Many people don’t like the camera cutouts that take up space on our smartphone screens. We’ve seen some ambitious applications for these cutouts in the past, like turning it into an old-school notification LED, but Apple takes the creative cake with the iPhone 14 Pro’s Dynamic Island. And while it’s entirely possible thatGoogle is working on something similar for Android, you don’t need to wait to find out—developers are already hard at work bringing the feature to your smartphone.
One such example is Pixel Island, but since it’s in early stages of development, it isn’t available to download on the Play Store. However, we now have a Dynamic Island app ready to go: Android developer Jawomo seems to be the first to officially bring a Dynamic Island-styled notification banner to non-Apple phones with their app dynamicSpot.
How to install DynamicSpot
DynamicSpot is free to download, easy to setup, and does what it sets out to do. If you’re curious about bringing Apple’s defining 14 Pro feature to your Android phone, dynamicSpot is a neat way to try it out. Keep in mind, though, it’s still in testing, so you might run into a few hiccups here and there. (Fun fact: Jawomo is the same developer behind the aforementioned utility that turns your camera cutout into an LED alert system. It seems Jawomo is a fan of notification hacks.)
When you first install and open the app, you’re greeted by a simple walkthrough to get everything set up. You’ll need to choose which apps on your phone DynamicSpot can work with (there’s an easy “All” option you can choose). You’ll then need to grant dynamicSpot notification privileges by tapping the option, choosing dynamicSpot from the “Not allowed” list, then enabling “Allow notification access.”
Next, you need to allow “Draw on screen,” which is what allows dynamicSpot to actually display notification alerts. While dynamicSpot claims no data is collected or shared, as it “has no internet access,” you will need to grant the app full access to your phone for it to work. That might cross a privacy line for some users, so keep that in mind before tapping “Allow.”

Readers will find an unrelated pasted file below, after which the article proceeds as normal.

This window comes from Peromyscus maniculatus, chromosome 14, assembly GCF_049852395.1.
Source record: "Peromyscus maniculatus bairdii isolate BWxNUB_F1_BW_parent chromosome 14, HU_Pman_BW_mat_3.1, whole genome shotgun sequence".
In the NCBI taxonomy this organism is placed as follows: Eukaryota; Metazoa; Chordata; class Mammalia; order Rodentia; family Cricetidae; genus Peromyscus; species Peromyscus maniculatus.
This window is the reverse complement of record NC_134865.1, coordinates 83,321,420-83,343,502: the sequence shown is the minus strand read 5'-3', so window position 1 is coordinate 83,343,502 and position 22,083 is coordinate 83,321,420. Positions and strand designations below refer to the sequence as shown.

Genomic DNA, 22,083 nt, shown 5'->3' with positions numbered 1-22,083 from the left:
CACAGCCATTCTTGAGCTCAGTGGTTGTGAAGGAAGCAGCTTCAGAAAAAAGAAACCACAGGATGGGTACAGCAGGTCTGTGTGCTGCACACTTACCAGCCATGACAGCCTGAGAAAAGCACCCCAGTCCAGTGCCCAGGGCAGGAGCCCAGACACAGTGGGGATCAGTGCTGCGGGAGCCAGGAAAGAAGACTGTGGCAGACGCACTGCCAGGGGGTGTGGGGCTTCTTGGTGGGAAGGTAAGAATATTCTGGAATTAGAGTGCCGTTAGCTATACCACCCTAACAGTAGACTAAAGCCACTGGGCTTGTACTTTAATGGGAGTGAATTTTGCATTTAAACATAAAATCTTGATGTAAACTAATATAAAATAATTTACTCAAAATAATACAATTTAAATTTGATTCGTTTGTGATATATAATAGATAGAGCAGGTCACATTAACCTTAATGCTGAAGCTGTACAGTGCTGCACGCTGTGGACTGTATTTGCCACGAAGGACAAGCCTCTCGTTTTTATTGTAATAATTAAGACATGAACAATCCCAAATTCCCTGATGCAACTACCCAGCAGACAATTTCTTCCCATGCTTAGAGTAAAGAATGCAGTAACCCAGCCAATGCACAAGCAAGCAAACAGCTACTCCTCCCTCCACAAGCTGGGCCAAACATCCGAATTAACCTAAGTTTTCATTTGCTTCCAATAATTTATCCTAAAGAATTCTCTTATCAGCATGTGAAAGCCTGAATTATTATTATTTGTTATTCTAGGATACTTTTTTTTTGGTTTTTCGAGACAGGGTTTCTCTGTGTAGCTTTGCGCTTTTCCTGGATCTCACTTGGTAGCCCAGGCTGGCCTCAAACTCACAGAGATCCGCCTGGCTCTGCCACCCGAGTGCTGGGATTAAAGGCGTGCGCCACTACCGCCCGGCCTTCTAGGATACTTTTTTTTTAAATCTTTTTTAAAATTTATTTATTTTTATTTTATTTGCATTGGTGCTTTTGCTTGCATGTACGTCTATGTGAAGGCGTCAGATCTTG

If all that works for you, you’re in! In the app’s “Popup settings,” you can tweak where dynamicSpot actually appears on your display. By default, it shows up center along the top of your screen, just as the 14 Pro’s Dynamic Island does. That works especially well for phones with a cutout in that position, but you can move it around your display as you see fit via the Dimensions settings menu.
While you can get dynamicSpot up and running without paying a cent, there are a few Pro features you might want to consider. For $4.99, you can see dynamicSpot on the lock screen, open apps with a single tap of the dynamicSpot, auto hide the expanded popup after a certain period of time (you can choose to auto hide the expanded popup when tapping outside of it for free), and, most importantly, block system popups to move everything to dynamicSpot.
It’s a fun utility to play around with. I like opening my Pixel to find a little rain icon embedded in the dynamicSpot, a subtle reminder that it is, indeed, raining. A long-press expands the spot, and a tap brings you to the relevant app. Even without the Pro features, it’s very useful, especially if you tweak the dimensions to fit your particular phone.
Is it for everyone? Probably not. But if any Android OEMs follow in Apple’s footsteps, as many as so often do, you might want to get used to it.